Leeds ecologist snaps up trip of BES photo prizes

University of Leeds ecologist Dr Ute Bradter has scooped three prizes in this year’s British Ecological Society photographic competition.

Dr Ute Bradter’s three award-winning photos were all taken during a four-week holiday in Namibia, southwest Africa, in October 2013.

Her stunning shot of an oryx (Oryx gazella) in the dusty haze of the Nambian desert was voted overall runner-up by the competition’s judges. The photo was taken during a surprise encounter coveted by all nature photographers: while taking pictures of sand dunes in the soft evening light, a magnificent oryx suddenly wandered into view.

Bradter says: “The oryx suddenly appeared and I framed it in front of the tallest dunes, because I wanted to emphasize the beauty and harshness of the desert environment in which it manages to live.”

Her image of an orange-eyed Cape glossy starling (Lamprotornis nitens)sneaking a drink from a dripping tap also won the prize in the Ecology and Society category.

Although initially disappointed that the broken tap was leaking precious water, Bradter was cheered to see the birds using it as a life-giving water source in their dry desert habitat.

She explains: “I soon realized that what I regarded as wasteful was seen as an opportunity by several species of birds queuing up for a drink. When I saw my picture of this Cape glossy starling I realized this rather common species had stolen the show, as I could really appreciate the visual effect of its bright orange eyes.”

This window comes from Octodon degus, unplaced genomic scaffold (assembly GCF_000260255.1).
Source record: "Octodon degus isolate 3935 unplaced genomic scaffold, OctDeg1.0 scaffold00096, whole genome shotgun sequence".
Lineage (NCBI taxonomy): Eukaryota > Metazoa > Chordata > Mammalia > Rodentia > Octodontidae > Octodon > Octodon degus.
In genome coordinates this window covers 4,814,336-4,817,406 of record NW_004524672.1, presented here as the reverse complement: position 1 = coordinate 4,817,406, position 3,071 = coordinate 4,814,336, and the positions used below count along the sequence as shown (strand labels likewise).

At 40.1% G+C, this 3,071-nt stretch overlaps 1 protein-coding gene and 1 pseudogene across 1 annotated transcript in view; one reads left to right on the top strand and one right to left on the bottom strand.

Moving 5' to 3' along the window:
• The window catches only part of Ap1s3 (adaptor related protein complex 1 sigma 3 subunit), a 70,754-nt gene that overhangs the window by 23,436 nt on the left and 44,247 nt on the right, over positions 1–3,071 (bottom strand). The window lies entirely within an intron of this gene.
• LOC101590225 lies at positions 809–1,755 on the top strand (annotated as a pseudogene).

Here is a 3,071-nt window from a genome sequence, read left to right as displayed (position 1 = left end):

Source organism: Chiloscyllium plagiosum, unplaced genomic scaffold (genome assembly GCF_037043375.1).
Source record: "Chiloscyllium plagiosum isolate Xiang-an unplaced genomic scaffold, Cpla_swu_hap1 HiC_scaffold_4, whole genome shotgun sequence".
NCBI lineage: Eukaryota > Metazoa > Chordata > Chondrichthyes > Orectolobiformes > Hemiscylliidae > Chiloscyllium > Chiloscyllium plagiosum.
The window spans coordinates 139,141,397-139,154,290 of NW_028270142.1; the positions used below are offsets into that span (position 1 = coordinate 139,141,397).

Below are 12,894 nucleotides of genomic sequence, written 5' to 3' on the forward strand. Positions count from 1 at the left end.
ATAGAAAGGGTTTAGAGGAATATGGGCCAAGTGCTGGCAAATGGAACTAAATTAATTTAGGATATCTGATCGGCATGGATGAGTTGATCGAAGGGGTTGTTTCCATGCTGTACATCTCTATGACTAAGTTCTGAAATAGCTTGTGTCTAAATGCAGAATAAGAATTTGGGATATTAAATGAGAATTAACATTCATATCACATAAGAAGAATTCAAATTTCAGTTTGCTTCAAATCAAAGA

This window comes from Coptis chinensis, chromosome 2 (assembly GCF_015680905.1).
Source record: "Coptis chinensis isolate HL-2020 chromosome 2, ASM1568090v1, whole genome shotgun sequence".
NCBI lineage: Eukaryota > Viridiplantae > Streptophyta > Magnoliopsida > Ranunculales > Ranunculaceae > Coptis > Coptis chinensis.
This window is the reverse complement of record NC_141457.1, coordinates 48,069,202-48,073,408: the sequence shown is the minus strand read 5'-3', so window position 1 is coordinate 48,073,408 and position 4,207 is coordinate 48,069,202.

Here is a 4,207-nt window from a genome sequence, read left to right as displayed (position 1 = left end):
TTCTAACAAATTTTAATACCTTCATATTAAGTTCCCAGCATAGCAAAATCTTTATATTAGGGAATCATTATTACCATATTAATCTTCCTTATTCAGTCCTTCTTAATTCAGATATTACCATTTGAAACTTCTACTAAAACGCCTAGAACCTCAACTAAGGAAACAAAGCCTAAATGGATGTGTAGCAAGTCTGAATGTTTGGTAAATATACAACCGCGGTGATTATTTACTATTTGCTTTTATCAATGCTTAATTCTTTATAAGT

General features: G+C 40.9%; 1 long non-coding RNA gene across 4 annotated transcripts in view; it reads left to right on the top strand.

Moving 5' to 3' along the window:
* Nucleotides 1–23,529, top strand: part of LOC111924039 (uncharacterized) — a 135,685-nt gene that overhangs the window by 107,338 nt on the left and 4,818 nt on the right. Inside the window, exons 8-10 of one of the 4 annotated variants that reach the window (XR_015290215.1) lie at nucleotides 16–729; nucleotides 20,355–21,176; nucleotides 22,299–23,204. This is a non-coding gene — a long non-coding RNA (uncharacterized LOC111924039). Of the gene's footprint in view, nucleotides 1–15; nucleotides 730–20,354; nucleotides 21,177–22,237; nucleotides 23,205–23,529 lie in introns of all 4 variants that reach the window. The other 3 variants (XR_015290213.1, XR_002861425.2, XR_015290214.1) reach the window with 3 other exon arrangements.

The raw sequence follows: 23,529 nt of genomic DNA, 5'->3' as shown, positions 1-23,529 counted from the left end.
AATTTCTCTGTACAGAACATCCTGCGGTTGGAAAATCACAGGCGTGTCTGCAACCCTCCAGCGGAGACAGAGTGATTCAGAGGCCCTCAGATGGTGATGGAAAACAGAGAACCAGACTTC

Also winning the Whole Organisms and Populations category was Bradter’s beautifully composed shot of a great white pelican (Pelecanus onocrotalus) fishing on a mirror calm tidal pond in Walvis Bay, Namibia.

“It was calm, sunny and with the vivid colours of early morning. A group of pelicans on a tidal pond treated us to the spectacle of their morning fishing trip. This picture is my favourite because it came from a brief moment when one bird was separated from the group so I could photograph its reflection in the water, which reminds me of the beauty of this early morning,” she says.

Bradter’s computer-based research on modelling of species distributions and remote sensing of biodiversity rarely gives her time for photography, so on holiday she becomes snap-happy and uses her camera as a creative outlet to express her love of nature.

“Most of the year, I rarely find the time to take pictures, but on holiday I often really focus on it. This can be pretty intense, which helps me develop as a photographer,” she says.

Bradter, who has won prizes in past BES photography competitions, believes that ecological knowledge is vital to her success.

In advising aspiring ecologist photographers, she says: “Ecological knowledge will help you find habitats and species, and anticipate behaviour. Light and composition are very important, as is persistence.Understanding your camera is also vital, as it allows you to control the elements of an image and show your view of the world.”

Ute Bradter wins £250 and her photographs will be exhibited at the BES Annual Meeting, which takes place this week at the Edinburgh International Conference Centre.